Digging into Clare Valley’s landscape

The role of soil and rocks in the production of premium wine in Clare Valley is the focus of a new interpretive project involving local industry groups.

Clare Valley Rocks aims to shed more light on the complex relationship often described as “terroir” – a descriptor which refers to the set of special characteristics which the geography, geology and climate of a certain place interacts with a grapevine’s genetics.

The project is a joint venture involving the Clare Valley Winemakers Inc and the Clare Region Winegrape Growers’ Association, which have joined with geologist Mick Roche of Stewardship Matters to survey the ancient geology of the Clare Valley and its importance to producing the region’s premium wines, including internationally renowned Riesling.

Clare Valley Rocks was launched on Tuesday 29 October as part of the annual Clare Wine Show Week activities.

It is the first time there has been a co-ordinated effort to develop a consumer-friendly explanation of the Clare Valley’s geological history and how it relates to the region’s current landscape and geography.

The project will also provide wine consumers and visitors with simple interpretive information to assist them with their understanding and appreciation of Clare Valley wines.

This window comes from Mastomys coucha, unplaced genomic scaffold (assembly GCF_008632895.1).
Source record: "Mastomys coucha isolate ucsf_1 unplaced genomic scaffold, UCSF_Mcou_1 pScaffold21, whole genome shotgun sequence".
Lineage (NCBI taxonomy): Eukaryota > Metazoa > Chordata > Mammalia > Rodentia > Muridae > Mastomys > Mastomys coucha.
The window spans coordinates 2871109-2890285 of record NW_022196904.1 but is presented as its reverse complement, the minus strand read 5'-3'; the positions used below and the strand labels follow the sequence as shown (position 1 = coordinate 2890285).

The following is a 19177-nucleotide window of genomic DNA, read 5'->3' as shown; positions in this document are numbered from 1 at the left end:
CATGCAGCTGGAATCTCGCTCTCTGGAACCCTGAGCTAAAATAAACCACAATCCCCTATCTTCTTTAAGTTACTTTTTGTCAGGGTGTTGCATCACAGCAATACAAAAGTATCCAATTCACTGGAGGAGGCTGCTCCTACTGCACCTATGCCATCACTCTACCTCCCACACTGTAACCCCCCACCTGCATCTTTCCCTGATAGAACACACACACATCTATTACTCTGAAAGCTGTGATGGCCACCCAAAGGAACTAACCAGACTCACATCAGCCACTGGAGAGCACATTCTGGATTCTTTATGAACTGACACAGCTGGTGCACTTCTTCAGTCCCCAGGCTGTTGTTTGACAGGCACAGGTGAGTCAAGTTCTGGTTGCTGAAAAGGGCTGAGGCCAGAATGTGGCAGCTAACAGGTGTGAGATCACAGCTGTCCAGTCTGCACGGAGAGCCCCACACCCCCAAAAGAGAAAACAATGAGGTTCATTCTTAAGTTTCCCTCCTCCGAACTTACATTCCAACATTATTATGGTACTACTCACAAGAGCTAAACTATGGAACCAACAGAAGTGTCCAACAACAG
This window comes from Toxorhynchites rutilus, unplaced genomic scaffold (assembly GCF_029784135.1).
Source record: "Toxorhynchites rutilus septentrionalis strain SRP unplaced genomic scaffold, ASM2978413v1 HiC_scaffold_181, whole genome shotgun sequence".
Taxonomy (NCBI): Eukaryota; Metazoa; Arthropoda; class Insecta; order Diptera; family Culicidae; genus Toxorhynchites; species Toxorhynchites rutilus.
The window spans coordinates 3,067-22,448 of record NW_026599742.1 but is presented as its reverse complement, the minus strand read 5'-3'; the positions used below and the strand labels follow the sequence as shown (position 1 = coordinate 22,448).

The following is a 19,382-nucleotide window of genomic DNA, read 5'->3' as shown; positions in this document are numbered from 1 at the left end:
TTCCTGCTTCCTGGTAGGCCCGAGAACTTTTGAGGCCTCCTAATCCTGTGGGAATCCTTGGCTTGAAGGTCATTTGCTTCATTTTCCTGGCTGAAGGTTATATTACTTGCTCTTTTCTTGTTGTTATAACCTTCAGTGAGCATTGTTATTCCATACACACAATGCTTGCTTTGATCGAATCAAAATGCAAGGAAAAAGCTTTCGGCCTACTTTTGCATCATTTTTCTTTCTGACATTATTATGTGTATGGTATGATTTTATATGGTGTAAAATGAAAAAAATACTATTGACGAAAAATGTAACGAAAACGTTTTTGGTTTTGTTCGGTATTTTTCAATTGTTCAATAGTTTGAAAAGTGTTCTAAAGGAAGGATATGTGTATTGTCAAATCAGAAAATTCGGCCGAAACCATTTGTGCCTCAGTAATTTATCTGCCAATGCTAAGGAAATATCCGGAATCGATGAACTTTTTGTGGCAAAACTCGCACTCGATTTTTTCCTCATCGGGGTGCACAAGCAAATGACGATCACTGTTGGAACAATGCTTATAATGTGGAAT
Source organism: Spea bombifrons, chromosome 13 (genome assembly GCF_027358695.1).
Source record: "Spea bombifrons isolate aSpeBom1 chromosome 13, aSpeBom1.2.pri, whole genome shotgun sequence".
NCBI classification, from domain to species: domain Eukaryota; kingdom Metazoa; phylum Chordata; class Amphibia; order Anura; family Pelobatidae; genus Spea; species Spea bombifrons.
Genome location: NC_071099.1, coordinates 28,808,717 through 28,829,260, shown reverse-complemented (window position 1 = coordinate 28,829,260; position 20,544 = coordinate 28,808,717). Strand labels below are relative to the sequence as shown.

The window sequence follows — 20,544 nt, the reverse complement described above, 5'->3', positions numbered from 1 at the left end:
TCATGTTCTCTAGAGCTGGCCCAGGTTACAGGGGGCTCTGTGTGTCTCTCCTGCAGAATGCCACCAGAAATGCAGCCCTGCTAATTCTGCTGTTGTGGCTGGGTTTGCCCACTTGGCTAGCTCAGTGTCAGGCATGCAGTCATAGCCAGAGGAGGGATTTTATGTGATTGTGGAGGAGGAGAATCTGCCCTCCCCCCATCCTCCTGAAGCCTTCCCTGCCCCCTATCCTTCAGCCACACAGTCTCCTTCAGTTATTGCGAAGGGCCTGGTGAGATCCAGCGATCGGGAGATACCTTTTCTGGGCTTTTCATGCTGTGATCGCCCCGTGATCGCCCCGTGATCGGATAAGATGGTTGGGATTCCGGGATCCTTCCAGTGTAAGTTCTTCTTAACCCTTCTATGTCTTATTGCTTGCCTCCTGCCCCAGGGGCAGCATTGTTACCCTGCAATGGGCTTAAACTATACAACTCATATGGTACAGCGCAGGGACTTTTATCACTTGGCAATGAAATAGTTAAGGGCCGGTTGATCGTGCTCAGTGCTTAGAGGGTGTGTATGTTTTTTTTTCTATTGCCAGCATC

The geological survey results will be presented in several formats which will be readily accessible to the wine industry and the public.

These include:

• A brochure which explores the connection between wine and the earth below the vines

• A map showing distribution of geology, soil and vineyards

• Signs, strategically located at 12 sites around the valley, describing the geology and soil profiles

• Winery-specific soil profile displays

• Website with extensive technical information including the Clare Valley’s soils, climate, geology and groundwater.

More than 18 months in the making, the project was initially investigated with a feasibility study by Stewardship Matters and then jointly funded in September 2012 by two industry sponsors for full development with associated information and interpretive materials.

In May 2013 the project received further financial support from the federal government under the “Your Community Heritage Program”.

President of the Clare Region Winegrape Growers’ Association Troy van Dulken said the project was a great initiative with a coordinated effort from the winemakers’ and grapegrowers’ associations to develop such an exciting project in the Clare Valley.

“From a grapegrowing perspective, it is great to see what lies underneath the vines and gives visitors to the Clare Valley an insight to the enormous variation of soil types and the challenges this brings with it for growers,” he said.

“It also underlies the great job grapegrowers do in producing amazing quality grapes for the winemakers to turn into liquid expressions of the Clare Valley.”